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Academic says big data "not a cure-all" for healthcare

Big data is not a “magic weapon” that can solve all our healthcare problems, a senior lecturer at the Kent School of Computing has claimed.

Eerke Boiten, who is also the director of Interdisciplinary Cyber Security at the University of Kent, made the remark in a written response to comments made by Google founder Larry Page earlier this week.

According to Page, 100,000 lives could be saved next year if more was to be done in opening up healthcare information.

However, Boiten believes otherwise, suggesting that big data is just “a real trend” at the moment that will soon come to pass.

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“Big Data isn’t some magic weapon that can solve all our problems and whether Page wants to admit it or not, it won’t save thousands of lives in the near future,” the lecturer claimed.

Boiten notes the potential sharing and analysing healthcare data has, even deeming it “essential,” but adds that the both the UK government and the NHS has the wrong attitude towards it.

“Like Page, [Whitehall] is also presenting a false vision for Big Data. It has said review after review has found that a failure to share information between healthcare workers had led to child deaths. It’s an emotive admission but rather beside the point in the Big Data perspective,” he claimed.

The lecturer admits that some NHS tragedies could have been averted by sharing the right data with the right person, but he claims the Health Service views sharing as “linking and sharing large medical databases between organisations.”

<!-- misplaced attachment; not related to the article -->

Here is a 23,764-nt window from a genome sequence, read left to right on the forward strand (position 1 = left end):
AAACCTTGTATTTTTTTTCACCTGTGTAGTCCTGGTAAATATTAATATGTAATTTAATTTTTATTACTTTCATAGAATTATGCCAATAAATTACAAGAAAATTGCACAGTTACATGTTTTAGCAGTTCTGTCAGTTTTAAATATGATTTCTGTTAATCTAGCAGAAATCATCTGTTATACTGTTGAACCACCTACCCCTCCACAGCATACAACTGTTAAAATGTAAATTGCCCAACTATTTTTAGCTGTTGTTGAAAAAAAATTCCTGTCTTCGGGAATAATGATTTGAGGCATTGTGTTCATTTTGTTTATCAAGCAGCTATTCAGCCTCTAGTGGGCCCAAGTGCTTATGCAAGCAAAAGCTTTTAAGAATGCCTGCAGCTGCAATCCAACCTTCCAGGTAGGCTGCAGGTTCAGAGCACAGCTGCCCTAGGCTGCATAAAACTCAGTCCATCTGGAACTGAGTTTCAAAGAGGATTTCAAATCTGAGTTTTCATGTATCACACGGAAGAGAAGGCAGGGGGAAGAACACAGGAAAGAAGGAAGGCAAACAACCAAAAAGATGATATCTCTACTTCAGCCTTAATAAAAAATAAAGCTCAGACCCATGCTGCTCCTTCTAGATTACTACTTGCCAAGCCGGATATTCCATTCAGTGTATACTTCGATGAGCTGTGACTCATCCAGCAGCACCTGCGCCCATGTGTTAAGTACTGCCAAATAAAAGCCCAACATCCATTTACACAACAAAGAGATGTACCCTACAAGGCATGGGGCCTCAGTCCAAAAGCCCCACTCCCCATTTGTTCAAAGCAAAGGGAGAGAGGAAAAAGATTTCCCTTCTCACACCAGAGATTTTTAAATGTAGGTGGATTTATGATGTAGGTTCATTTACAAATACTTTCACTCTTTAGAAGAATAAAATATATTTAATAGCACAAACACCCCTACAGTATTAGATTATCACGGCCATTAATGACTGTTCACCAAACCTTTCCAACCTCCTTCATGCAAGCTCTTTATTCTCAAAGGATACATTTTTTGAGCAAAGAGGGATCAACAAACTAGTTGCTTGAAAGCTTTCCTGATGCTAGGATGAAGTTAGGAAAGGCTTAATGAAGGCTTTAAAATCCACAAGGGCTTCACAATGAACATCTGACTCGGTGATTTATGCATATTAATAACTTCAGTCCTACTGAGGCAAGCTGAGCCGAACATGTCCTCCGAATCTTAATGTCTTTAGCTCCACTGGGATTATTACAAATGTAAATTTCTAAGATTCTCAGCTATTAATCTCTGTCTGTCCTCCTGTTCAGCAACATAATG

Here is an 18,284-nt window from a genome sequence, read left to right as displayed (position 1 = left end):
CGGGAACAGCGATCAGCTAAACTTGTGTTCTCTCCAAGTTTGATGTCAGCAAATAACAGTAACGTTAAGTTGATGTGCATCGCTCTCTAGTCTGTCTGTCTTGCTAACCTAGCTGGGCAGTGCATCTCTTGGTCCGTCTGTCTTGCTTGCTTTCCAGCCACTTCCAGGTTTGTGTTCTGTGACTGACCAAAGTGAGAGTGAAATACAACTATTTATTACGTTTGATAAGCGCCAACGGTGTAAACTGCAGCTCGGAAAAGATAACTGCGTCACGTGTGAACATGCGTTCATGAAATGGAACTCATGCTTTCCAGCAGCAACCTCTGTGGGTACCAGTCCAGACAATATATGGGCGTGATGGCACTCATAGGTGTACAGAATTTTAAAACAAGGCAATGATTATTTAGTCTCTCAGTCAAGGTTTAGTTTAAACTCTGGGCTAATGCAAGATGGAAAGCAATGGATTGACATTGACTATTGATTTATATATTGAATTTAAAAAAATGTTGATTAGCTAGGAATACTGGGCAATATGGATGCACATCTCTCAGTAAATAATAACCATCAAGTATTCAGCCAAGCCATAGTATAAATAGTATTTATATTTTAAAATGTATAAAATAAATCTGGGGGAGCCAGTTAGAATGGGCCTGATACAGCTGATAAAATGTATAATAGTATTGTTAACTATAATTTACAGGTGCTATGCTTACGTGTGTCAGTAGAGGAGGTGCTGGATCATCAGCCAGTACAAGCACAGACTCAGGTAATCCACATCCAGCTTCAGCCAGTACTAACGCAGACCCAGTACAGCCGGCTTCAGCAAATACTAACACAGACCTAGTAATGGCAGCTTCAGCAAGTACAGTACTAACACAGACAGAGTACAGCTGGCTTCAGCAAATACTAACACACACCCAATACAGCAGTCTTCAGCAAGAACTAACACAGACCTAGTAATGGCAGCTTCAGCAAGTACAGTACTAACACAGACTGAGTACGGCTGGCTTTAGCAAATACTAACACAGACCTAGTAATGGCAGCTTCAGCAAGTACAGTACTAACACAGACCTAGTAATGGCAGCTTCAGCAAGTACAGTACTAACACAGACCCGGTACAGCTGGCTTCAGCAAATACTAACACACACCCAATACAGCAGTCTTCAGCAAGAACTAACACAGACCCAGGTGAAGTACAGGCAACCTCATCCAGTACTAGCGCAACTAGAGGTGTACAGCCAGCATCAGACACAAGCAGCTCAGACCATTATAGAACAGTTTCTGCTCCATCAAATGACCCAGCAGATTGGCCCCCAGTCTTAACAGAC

Machines and humans must work together

He believes that medical data sharing can be good in many ways, but people must be wary of “big claims.”

“Using machine learning to process vast amounts of data, such as the information held in healthcare databases, won’t save lives alone,” Boiten claimed.

“Doctors need to be able to ask the right questions and use their unique human qualities to make life changing decisions for their patients. Similarly, researchers still need to formulate their hypotheses and ask the medical databases targeted questions,” he added.

It seems NHS England is yet to master successful use of data to improve patient care. In February the rollout of the controversial scheme – a plan to place patient information in a centralised database – was delayed by at least six months.

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However, the organisation is attempting to improve the way it handles information sharing, recently appointing a chair to a patient data oversight committee.